RBC response to Heathrow’s 2018 consultation

Runnymede Borough Councils response is based on part of the Corporate Management Committee of the 22 March 2018 publication, the draft full text can be found here

The Heathrow Consultation responses are extracted below.

An amendment to the draft proposal: The Committee asked to add an opening sentence to the Heathrow Consultation response that RBC as a council oppose an expanded Heathrow. 

RESPONSE TO HEATHROW AIRPORT’S CONSULTATIONS (CORPORATE SERVICES)

Synopsis of report:

Heathrow Airport are currently seeking feedback on two consultations related to
their proposal for a third runway. These consultations are a Airport Expansion
Consultation and an Airspace Principles Consultation. Both consultations have
a deadline of 28 March 2018.
Officers are submitting the consultation responses recommended by the
Council’s Heathrow Airport Expansion Member Working Group as shown in
Appendices ‘B’ and ‘C’, in order to represent the interests of Runnymede.
Recommendations:
The submission of the proposed Airport Expansion Consultation response at
Appendix ‘B’ and the proposed Airspace Principles Consultation response at
Appendix ‘C’ be approved as the Council’s responses.

1. Context of the report
1.1 The UK has the third largest aviation network in the world, and London’s airports
serve more routes than the airports of any other European city. However, London
and the South East are now facing longer term capacity problems. Heathrow Airport
is operating at capacity today, Gatwick Airport is operating at capacity at peak times,
and the whole London airports system is forecast to be full by 2040. On 25 October
2016 the Government therefore announced its preferred scheme for meeting the
need for additional airport capacity in the south-east of England is a new north-west
runway at Heathrow Airport.
1.2 The aviation industry is a major contributor to the UK economy. It supports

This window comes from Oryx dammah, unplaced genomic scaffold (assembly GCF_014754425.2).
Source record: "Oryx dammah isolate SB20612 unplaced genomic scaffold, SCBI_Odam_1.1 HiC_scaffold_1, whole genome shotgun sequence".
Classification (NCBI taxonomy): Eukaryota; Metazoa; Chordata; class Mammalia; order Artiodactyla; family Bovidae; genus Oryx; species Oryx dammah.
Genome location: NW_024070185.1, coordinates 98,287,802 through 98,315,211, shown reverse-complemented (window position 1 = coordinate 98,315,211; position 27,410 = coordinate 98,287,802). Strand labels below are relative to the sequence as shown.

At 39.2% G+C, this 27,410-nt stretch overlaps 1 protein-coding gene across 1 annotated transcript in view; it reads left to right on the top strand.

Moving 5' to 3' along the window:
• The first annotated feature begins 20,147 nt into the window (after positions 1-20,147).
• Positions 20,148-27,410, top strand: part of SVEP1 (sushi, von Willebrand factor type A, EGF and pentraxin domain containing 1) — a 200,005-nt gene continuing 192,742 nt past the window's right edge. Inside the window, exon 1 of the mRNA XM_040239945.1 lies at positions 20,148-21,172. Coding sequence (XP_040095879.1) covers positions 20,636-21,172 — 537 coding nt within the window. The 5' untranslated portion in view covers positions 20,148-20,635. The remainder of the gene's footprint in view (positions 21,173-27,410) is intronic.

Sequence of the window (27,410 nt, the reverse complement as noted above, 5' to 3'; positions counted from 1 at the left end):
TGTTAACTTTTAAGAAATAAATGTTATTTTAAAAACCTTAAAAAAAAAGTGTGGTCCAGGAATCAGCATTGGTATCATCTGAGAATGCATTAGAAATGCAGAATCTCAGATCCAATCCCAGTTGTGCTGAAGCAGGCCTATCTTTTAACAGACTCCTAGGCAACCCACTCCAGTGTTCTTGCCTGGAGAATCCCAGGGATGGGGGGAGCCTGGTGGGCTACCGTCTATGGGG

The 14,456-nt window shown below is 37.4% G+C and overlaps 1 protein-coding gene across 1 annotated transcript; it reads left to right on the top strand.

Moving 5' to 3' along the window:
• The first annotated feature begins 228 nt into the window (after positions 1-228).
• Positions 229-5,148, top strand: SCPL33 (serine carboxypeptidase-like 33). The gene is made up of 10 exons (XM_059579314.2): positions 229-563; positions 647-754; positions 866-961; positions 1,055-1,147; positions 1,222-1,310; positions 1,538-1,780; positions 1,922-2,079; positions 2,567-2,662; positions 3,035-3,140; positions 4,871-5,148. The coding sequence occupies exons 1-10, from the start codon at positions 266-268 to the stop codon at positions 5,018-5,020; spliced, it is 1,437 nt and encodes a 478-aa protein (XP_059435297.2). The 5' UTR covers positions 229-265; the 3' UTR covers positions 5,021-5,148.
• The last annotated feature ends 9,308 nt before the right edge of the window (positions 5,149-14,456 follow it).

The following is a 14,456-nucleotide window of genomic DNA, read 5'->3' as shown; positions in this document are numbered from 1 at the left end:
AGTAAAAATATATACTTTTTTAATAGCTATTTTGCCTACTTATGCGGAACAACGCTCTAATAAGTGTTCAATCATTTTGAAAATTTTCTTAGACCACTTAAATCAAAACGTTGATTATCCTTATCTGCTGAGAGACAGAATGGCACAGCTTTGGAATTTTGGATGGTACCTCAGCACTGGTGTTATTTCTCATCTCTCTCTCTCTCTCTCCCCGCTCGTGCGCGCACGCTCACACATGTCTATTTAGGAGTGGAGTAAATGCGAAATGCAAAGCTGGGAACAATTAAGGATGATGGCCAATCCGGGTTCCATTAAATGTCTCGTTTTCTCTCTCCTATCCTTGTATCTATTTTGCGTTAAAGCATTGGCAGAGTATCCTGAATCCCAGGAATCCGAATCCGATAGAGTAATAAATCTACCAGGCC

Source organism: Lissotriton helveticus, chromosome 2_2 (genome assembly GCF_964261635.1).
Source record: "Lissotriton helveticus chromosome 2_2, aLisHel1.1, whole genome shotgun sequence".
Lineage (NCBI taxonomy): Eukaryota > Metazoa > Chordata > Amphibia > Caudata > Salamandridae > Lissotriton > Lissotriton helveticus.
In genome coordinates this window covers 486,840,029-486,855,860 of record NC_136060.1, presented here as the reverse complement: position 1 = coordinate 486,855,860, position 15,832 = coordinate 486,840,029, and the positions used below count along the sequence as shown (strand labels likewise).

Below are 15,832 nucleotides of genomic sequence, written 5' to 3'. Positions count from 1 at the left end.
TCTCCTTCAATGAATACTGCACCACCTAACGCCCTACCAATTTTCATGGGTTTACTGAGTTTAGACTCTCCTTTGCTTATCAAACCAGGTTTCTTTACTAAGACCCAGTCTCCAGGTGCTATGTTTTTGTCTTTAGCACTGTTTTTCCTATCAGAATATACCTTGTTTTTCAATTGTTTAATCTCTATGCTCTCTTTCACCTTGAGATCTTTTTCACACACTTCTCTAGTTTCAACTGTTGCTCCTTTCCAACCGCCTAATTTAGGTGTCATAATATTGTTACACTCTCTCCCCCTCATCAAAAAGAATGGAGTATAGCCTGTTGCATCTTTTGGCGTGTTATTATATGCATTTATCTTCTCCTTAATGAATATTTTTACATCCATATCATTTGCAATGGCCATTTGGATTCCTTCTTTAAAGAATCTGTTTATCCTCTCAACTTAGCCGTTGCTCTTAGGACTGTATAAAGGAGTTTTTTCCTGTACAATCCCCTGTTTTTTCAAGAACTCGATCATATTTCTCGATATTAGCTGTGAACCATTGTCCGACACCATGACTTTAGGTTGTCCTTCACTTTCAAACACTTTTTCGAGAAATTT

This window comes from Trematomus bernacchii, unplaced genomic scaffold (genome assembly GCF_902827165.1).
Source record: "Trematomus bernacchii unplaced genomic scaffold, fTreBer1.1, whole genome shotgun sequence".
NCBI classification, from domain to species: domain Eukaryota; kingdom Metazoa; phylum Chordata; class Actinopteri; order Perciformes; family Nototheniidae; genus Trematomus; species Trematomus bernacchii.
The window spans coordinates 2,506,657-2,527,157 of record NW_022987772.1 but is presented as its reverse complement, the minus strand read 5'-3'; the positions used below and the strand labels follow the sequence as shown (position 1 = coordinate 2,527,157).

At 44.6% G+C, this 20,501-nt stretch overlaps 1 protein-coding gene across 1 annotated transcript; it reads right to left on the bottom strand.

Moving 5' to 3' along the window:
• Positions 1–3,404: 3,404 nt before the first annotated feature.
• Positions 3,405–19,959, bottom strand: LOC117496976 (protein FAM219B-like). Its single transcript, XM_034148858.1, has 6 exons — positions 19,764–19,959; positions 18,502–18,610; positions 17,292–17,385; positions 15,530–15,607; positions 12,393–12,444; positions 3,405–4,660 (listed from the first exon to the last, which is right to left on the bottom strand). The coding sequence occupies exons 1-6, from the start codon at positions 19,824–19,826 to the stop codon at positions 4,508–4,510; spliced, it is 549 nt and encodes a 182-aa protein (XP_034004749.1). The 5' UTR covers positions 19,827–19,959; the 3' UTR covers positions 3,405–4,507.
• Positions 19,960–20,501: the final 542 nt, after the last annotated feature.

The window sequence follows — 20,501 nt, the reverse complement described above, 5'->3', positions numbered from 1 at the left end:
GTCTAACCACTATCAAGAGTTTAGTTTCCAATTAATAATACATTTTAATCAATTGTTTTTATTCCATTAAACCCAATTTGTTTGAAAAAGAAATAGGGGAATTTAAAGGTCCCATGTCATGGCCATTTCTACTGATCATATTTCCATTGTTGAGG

thousands of jobs and delivers billions of pounds in economic and social benefits.
Aviation can, however, also have negative impacts on communities surrounding
airports.
2. Report
2.1 Airport Expansion Consultation
2.1.1 The Airport Expansion Consultation document provided by Heathrow Airport seeks
general views related to its plans for expansion, plus proposals for: road network
changes; water course changes; land use changes; proposed development site
locations; property policies; objectives of the noise envelope; noise insulation; a
noise respite period; priorities and initiatives related to a surface access strategy;
emissions management; natural environment issues; and site specific proposals.
The proposed Council response for this consultation, as recommended by Officers
and the Heathrow Airport Expansion Member Working Group, can be found in
Appendix ‘B’.
2.1.2 It should be noted there are a number of questions that Officers and the Heathrow
Airport Expansion Member Working Group have not drafted a response to because it
is felt that either they do not directly impact Runnymede, or it would be completely
unrealistic to request Runnymede benefits, or because we do not have the
associated expertise. These questions are listed at the end of Appendix ‘B’.
2.2 Airspace Principles Consultation
2.2.1 For the Airspace Principles Consultation, Heathrow Airport are seeking feedback on the six key design principles titled: Flight paths; Urban and rural areas; Urban areas;
Noise and emissions; Technology and innovation; and Night flights. The proposed
Council response for this consultation, as recommended by Officers and the
Heathrow Airport Expansion Member Working Group, can be found in Appendix ‘C’.
2.3 Next steps
2.3.1 Following the consultation and Parliamentary scrutiny, if the Secretary of State
decides to proceed, a final Airports National Policy Statement will be laid before
Parliament. If this is successful, the final Airports National Policy Statement will be
designated. Following its designation it will be used by Government as the primary
policy source against which any Development Consent Orders for expansion at
Heathrow will be assessed.
3.0
Conclusion
3.1
After reviewing the consultation documents provided by Heathrow Airport, Officers
and the Heathrow Expansion Member Working Group recommend Corporate
Management Committee Members approve the submission of the consultation
responses in Appendices ‘B’ and ‘C’, in order to represent the interests of
Runnymede.

APPENDIX ‘B’
Heathrow’s Airport Expansion Consultation (Heathrow questions in red)

RBC Draft response

Please tell us what you think about Heathrow’s plans to expand the airport.

Whilst it is recognised there will be significant national benefits for the economy in  creating a third runway at Heathrow Airport, Runnymede Borough Council remains extremely concerned about the impact on its local community. The harmful impacts will reach a far wider area than any Development Consent Order (DCO) ‘redline’, and if the benefits of the airport beyond the ‘redline’ are to be highly regarded, then so must the harmful impacts.
These impacts particularly include the implications for air quality associated with surface access and the direct noise implications for residents as well as those using the public open spaces in the Borough.